I’m not sure if Bryz will be able to turn things around this year. There might not be a more mental position in sports than that of a goalie, and he is completely lost right now. Whenever he puts together a strong effort, he lets in a weak goal, and his game falls apart. People point to the 9 year contract and think the Flyers are stuck with Bryz. But when have the Flyers ever not gotten out of a contract they wanted to rid themselves of? If the Flyers decide after the season they want to move on, they will find a way to either trade him, or buy him out through the rumored amnesty period that will come with the new collective bargaining agreement. I’m not so sure I’d want that though. The law of averages says he will regain form at some point.

As far as the rest of the team, The Flyers are what they are. The Flyers will never officially rebuild, so I consider this year more of a retooling season. They are a young, exciting team who works hard every night. Are they going to win a championship this year? Probably not, but they had to make moves over the summer; they needed to take a step back in order to take two steps forward. I watched a team last year that routinely took nights off. The rumored off-ice issues became a distraction. This season, the play of the 8 rookies who have been regulars has been a pleasant surprise, and offers promise for the future. A team doesn’t rebound from losing a Chris Pronger, so the defense will need to be rebuilt this summer. The goal for this year’s team should be winning a round or two in the post season so the young players can gain some invaluable experience in the playoffs. So, if the defense can be addressed, and Bryz can find the peace in his soul he says he’s looking for, the Flyers should be serious contenders again by next year.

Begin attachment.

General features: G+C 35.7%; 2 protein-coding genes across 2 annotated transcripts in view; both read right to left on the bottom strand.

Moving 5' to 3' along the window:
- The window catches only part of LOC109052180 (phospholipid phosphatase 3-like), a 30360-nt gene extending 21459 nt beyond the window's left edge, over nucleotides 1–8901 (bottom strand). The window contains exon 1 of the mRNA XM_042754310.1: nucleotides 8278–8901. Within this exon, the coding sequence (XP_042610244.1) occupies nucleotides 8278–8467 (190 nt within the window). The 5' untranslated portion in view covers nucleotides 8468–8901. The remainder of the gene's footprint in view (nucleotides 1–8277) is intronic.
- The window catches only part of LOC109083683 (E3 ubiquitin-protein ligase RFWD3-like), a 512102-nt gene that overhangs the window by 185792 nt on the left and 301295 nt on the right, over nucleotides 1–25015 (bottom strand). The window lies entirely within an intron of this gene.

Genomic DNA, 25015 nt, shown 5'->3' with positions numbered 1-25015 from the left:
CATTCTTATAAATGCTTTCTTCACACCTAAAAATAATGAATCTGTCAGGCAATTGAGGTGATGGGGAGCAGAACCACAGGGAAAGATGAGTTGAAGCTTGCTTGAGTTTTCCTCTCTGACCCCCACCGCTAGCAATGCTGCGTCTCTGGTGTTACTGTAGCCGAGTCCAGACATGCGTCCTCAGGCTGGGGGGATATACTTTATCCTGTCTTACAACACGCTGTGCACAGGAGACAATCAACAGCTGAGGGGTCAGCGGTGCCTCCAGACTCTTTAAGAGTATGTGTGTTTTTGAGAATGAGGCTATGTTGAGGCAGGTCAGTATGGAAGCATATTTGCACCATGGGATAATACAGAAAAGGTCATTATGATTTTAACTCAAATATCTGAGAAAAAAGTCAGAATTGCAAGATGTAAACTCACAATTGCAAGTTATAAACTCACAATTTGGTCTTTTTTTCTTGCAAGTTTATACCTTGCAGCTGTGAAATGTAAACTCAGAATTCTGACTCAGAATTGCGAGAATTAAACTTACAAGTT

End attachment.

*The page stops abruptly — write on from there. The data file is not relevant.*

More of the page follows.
One response to “Riding out the Bryzaster

  1. Pingback: Finally a hockey column | The Home of The Thrill